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COVID-19Emergency Legal Preparedness and Response

Safe Voting During the COVID-19 Pandemic: Public Health Orders and Legal Challenges in Two Jurisdictions

October 31, 2020


Co-authors: Cliff Rees and Emily Carey

The COVID-19 pandemic has created the challenge for states to provide safe conditions for individuals to vote in the upcoming Presidential election. In two southwestern states, public health executive orders (New Mexico) and legal challenges (Arizona) have been seen ahead of the upcoming election related to voting conditions and voter registrations.

The New Mexico Experience: Mask Wearing and Voting

New Mexico’s Public Health Emergency Response Act (Sections 12-10A-1, et seq., NMSA 1978) governs the issuance of Public Health Orders (PHO’s) when a New Mexico Governor declares a public health emergency (see Section 12-10A-5.B. NMSA 1978. Invoked by New Mexico Governor Michelle Lujan Grisham for the first time on March 11, 2020, a series of PHO’s have since addressed all aspects of New Mexico’s pandemic response, including two PHO’s issued by the New Mexico Department of Health concerning New Mexico’s June 2, 2020 Primary Election and November 3, 2020 General Election.

The New Mexico Department of Health issued an initial PHO on April 30, 2020, governing the conduct of the June 2, 2020 Primary Election in the state. This was replaced by a subsequent PHO dated September 3, 2020 governing the 2020 New Mexico General Election (see list of Executive Orders). Social distancing protocols, limited poll location occupancy, hand sanitizing and equipment cleaning, including writing implements, are required. Conspicuously absent from the September 3, 2020 PHO is any reference to the requirement of the use of masks in a polling place. This requirement is apparently covered by a separate, more general PHO, issued by the New Mexico Department of Health on September 18, 2020 which requires “all individuals” to wear a “mask or multilayer cloth face covering in public settings except when eating or drinking” or when “a healthcare provider instructs otherwise.”

The assumption inherent in the September 18, 2020 PHO is that a polling place is a “public setting.” This assumption is largely confirmed by the 2020 New Mexico General Election Voter Information Advisory (“Advisory”) issued jointly by New Mexico’s Secretary of State and Office of the Attorney General on October 14, 2020 which states that “(m)asks are required by the current Public Health Order” ( pages 5-6 of Advisory). Voters who refuse to wear a mask will be allowed to vote but the Presiding Judge and County Election Officials “may seek a compromise or offer an alternate accommodation to help maintain the comfort and safety of other voters in the vicinity.”

One accommodation not specified by the Advisory that could be considered would be to install a privacy booth separate from the other privacy booths where maskless voters could be asked to complete their paper ballots. Maskless voters would then wait for masked voters to complete their voting process at the machines used in each polling place before the maskless voters could tabulate their paper ballot under the supervision of a poll worker.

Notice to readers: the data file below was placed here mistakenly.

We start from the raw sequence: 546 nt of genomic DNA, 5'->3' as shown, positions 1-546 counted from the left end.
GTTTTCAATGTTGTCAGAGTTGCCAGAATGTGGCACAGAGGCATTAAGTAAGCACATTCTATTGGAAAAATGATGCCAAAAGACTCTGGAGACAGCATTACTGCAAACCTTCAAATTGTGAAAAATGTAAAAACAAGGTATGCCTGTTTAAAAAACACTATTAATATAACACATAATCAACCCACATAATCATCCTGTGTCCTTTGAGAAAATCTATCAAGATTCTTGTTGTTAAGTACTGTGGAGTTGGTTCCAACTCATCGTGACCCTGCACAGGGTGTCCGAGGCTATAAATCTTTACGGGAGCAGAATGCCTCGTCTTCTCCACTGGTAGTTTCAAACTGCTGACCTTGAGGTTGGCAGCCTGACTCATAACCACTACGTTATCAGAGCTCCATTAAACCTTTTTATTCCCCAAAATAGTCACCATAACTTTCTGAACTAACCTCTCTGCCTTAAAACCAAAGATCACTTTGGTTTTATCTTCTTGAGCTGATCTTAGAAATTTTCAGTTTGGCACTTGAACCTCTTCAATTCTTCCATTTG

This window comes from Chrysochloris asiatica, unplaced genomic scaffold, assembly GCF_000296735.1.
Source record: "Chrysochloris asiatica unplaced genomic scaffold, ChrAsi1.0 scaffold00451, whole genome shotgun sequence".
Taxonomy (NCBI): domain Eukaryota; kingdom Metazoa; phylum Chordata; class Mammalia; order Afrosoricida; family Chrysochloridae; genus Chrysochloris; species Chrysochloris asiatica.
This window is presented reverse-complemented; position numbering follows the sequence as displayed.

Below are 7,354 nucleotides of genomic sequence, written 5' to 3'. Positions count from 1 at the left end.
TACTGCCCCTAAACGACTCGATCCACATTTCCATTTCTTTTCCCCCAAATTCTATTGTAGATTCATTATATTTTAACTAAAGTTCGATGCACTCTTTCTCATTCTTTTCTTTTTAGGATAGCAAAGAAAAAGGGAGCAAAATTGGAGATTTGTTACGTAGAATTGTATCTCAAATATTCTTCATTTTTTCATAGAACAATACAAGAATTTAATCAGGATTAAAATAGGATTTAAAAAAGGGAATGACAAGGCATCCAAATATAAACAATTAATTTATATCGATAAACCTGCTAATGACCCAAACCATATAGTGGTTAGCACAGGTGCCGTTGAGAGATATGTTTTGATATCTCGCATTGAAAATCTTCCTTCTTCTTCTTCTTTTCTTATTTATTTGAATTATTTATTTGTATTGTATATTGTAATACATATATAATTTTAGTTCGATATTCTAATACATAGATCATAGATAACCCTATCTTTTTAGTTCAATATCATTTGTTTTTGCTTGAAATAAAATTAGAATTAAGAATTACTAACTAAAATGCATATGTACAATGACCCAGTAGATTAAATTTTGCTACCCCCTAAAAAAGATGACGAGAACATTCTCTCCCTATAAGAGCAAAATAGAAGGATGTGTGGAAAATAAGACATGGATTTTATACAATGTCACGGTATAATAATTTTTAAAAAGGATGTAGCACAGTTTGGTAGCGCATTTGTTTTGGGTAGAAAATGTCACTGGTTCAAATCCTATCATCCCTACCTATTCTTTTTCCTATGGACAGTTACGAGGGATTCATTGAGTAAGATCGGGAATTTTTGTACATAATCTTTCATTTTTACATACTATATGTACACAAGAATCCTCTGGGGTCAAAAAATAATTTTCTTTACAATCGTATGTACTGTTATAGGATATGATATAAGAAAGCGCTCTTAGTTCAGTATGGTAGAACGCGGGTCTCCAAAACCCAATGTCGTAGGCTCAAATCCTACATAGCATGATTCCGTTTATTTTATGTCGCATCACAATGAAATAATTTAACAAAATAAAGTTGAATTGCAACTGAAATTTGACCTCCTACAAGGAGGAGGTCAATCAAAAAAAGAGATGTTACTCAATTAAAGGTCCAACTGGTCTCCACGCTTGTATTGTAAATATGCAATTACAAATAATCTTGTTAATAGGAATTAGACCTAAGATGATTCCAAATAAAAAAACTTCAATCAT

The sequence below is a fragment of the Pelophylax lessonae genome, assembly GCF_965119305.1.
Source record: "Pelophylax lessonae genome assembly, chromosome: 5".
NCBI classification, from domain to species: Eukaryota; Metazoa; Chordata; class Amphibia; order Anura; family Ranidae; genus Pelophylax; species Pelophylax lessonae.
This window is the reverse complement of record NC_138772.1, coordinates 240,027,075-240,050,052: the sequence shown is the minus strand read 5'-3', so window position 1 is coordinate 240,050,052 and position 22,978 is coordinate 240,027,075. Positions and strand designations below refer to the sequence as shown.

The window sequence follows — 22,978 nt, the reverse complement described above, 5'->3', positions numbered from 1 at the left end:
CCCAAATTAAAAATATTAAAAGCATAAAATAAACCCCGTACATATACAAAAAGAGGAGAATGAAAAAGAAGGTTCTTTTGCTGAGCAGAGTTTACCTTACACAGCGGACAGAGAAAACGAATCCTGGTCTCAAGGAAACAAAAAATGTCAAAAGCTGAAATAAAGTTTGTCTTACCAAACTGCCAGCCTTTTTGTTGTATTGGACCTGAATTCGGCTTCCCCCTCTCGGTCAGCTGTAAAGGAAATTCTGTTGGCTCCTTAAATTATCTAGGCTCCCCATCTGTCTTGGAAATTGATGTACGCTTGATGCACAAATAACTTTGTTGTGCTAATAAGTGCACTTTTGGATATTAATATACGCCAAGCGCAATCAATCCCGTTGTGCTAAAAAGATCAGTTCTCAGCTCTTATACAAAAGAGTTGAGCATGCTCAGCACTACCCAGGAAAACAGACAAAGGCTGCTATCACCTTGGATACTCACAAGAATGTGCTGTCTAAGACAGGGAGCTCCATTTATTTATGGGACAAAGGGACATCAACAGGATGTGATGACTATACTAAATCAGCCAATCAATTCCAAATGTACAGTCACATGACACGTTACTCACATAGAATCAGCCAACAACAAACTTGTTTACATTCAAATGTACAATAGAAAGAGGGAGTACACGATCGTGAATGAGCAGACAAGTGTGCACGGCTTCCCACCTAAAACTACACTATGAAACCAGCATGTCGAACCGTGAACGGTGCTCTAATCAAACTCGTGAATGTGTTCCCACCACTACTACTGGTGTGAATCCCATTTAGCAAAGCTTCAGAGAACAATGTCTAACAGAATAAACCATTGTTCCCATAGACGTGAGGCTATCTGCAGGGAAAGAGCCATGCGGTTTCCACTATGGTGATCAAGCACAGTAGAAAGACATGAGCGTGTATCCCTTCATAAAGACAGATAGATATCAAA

Legal Challenges in Arizona: Voter Registration

In October, two non-profit organizations sued seeking to extend the Arizona registration deadline because of the COVID-19’s impact on voter registration. Even though Arizonans can register online, a large portion of the population lacks access to the internet. Plaintiffs argued that they could not connect with the same number of eligible voters during the pandemic months because of coronavirus-related restrictions.

A federal District Court initially allowed an extension of Arizona’s voter registration deadline until October 23 (from October 5) holding that the integrity of the election would be undermined if a portion of the population was prevented from registering. The Ninth Circuit reversed the ruling, requiring voting registration to end on October 15. The Court disagreed that COVID-19’s public health restrictions warranted more time for voters to register, holding that the statutory deadline did not impose a “severe burden” on Plaintiffs’ rights, as compared to the state’s heavy administrative burdens. Prior to the Ninth Circuit’s decision, 7,700 voters were registered to vote during the extended period from October 5 to October 12.

The events in these two states highlight the use of legal tools, either through public health orders or litigation, to try to address the challenges of balancing the need for individuals to fulfill their right to vote with public health precautions during the novel coronavirus pandemic. With the election just days away, Arizona and New Mexico’s experiences are not unique, but rather are illustrative of challenges being faced across the country.

This post was prepared by Clifford M. Rees, JD, Former Practice Director, Western Region, Network for Public Health Law and Retired New Mexico Department of Health Attorney, Santa Fe, New Mexico; Emily Carey, Legal Researcher, Network for Public Health Law – Western Region (JD Candidate 2021), and Leila Barraza, J.D., M.P.H., Senior Consultant, Network for Public Health Law – Western Region, and Associate Professor, Mel and Enid Zuckerman College of Public Health, University of Arizona.

The Network for Public Health Law provides information and technical assistance on issues related to public health. The legal information and assistance provided in this document do not constitute legal advice or legal representation. For legal advice, readers should consult a lawyer in their state.

Support for the Network is provided by the Robert Wood Johnson Foundation (RWJF). The views expressed in this post do not necessarily represent the views of, and should not be attributed to, RWJF.